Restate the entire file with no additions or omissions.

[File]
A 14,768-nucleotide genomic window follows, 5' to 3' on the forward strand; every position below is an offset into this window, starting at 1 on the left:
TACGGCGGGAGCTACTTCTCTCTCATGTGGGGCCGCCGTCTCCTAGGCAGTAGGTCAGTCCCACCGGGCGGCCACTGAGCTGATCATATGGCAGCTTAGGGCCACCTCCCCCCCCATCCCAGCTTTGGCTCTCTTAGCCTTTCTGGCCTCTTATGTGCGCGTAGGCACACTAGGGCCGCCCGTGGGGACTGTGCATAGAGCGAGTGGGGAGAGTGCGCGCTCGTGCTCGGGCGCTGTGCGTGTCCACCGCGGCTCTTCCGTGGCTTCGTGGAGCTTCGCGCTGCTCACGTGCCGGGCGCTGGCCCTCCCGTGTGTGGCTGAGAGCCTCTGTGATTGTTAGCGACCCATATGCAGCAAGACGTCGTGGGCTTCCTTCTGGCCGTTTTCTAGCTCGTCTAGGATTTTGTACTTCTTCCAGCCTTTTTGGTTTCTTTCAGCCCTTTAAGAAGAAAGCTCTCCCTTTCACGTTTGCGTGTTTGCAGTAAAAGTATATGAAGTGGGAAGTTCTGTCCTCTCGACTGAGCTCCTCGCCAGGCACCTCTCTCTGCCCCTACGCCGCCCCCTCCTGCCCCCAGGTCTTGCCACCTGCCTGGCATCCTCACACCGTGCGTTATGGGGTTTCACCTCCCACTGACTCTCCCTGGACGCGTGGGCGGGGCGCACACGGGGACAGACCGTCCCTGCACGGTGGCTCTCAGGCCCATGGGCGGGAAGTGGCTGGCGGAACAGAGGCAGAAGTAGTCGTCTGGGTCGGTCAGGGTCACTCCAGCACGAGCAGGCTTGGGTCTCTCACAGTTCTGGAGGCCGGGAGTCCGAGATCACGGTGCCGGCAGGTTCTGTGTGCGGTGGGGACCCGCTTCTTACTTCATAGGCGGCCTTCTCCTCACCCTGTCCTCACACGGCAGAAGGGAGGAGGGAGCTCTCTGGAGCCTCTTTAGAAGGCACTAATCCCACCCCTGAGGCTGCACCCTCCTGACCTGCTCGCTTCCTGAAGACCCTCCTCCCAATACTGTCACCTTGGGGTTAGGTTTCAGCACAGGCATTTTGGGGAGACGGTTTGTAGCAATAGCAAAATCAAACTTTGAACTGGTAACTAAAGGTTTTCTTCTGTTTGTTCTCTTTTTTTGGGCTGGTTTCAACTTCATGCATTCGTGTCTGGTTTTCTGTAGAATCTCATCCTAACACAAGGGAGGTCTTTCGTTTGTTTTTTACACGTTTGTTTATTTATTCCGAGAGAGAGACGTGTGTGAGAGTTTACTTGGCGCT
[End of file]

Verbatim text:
A 14,768-nucleotide genomic window follows, 5' to 3' on the forward strand; every position below is an offset into this window, starting at 1 on the left:
TACGGCGGGAGCTACTTCTCTCTCATGTGGGGCCGCCGTCTCCTAGGCAGTAGGTCAGTCCCACCGGGCGGCCACTGAGCTGATCATATGGCAGCTTAGGGCCACCTCCCCCCCCATCCCAGCTTTGGCTCTCTTAGCCTTTCTGGCCTCTTATGTGCGCGTAGGCACACTAGGGCCGCCCGTGGGGACTGTGCATAGAGCGAGTGGGGAGAGTGCGCGCTCGTGCTCGGGCGCTGTGCGTGTCCACCGCGGCTCTTCCGTGGCTTCGTGGAGCTTCGCGCTGCTCACGTGCCGGGCGCTGGCCCTCCCGTGTGTGGCTGAGAGCCTCTGTGATTGTTAGCGACCCATATGCAGCAAGACGTCGTGGGCTTCCTTCTGGCCGTTTTCTAGCTCGTCTAGGATTTTGTACTTCTTCCAGCCTTTTTGGTTTCTTTCAGCCCTTTAAGAAGAAAGCTCTCCCTTTCACGTTTGCGTGTTTGCAGTAAAAGTATATGAAGTGGGAAGTTCTGTCCTCTCGACTGAGCTCCTCGCCAGGCACCTCTCTCTGCCCCTACGCCGCCCCCTCCTGCCCCCAGGTCTTGCCACCTGCCTGGCATCCTCACACCGTGCGTTATGGGGTTTCACCTCCCACTGACTCTCCCTGGACGCGTGGGCGGGGCGCACACGGGGACAGACCGTCCCTGCACGGTGGCTCTCAGGCCCATGGGCGGGAAGTGGCTGGCGGAACAGAGGCAGAAGTAGTCGTCTGGGTCGGTCAGGGTCACTCCAGCACGAGCAGGCTTGGGTCTCTCACAGTTCTGGAGGCCGGGAGTCCGAGATCACGGTGCCGGCAGGTTCTGTGTGCGGTGGGGACCCGCTTCTTACTTCATAGGCGGCCTTCTCCTCACCCTGTCCTCACACGGCAGAAGGGAGGAGGGAGCTCTCTGGAGCCTCTTTAGAAGGCACTAATCCCACCCCTGAGGCTGCACCCTCCTGACCTGCTCGCTTCCTGAAGACCCTCCTCCCAATACTGTCACCTTGGGGTTAGGTTTCAGCACAGGCATTTTGGGGAGACGGTTTGTAGCAATAGCAAAATCAAACTTTGAACTGGTAACTAAAGGTTTTCTTCTGTTTGTTCTCTTTTTTTGGGCTGGTTTCAACTTCATGCATTCGTGTCTGGTTTTCTGTAGAATCTCATCCTAACACAAGGGAGGTCTTTCGTTTGTTTTTTACACGTTTGTTTATTTATTCCGAGAGAGAGACGTGTGTGAGAGTTTACTTGGCGCT